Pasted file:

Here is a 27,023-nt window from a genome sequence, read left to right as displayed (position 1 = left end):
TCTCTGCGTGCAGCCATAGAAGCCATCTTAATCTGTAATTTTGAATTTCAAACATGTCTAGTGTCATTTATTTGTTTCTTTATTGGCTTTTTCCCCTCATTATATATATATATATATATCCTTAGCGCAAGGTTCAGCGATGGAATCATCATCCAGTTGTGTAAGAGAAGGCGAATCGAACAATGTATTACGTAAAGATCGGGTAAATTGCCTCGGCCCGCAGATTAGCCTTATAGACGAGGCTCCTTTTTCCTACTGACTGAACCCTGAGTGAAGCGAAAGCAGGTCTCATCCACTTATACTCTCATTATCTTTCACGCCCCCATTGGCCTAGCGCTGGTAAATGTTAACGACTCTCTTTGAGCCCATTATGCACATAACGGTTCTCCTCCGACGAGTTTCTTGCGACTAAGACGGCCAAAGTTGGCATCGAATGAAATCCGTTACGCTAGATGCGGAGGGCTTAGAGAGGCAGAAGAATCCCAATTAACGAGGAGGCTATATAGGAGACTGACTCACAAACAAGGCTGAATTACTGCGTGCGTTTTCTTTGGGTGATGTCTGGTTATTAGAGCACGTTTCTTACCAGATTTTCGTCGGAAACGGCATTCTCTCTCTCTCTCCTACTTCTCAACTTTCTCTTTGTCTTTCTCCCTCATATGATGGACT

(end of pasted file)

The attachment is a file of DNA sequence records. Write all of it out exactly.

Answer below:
Here is a 27,023-nt window from a genome sequence, read left to right as displayed (position 1 = left end):
TCTCTGCGTGCAGCCATAGAAGCCATCTTAATCTGTAATTTTGAATTTCAAACATGTCTAGTGTCATTTATTTGTTTCTTTATTGGCTTTTTCCCCTCATTATATATATATATATATATCCTTAGCGCAAGGTTCAGCGATGGAATCATCATCCAGTTGTGTAAGAGAAGGCGAATCGAACAATGTATTACGTAAAGATCGGGTAAATTGCCTCGGCCCGCAGATTAGCCTTATAGACGAGGCTCCTTTTTCCTACTGACTGAACCCTGAGTGAAGCGAAAGCAGGTCTCATCCACTTATACTCTCATTATCTTTCACGCCCCCATTGGCCTAGCGCTGGTAAATGTTAACGACTCTCTTTGAGCCCATTATGCACATAACGGTTCTCCTCCGACGAGTTTCTTGCGACTAAGACGGCCAAAGTTGGCATCGAATGAAATCCGTTACGCTAGATGCGGAGGGCTTAGAGAGGCAGAAGAATCCCAATTAACGAGGAGGCTATATAGGAGACTGACTCACAAACAAGGCTGAATTACTGCGTGCGTTTTCTTTGGGTGATGTCTGGTTATTAGAGCACGTTTCTTACCAGATTTTCGTCGGAAACGGCATTCTCTCTCTCTCTCCTACTTCTCAACTTTCTCTTTGTCTTTCTCCCTCATATGATGGACT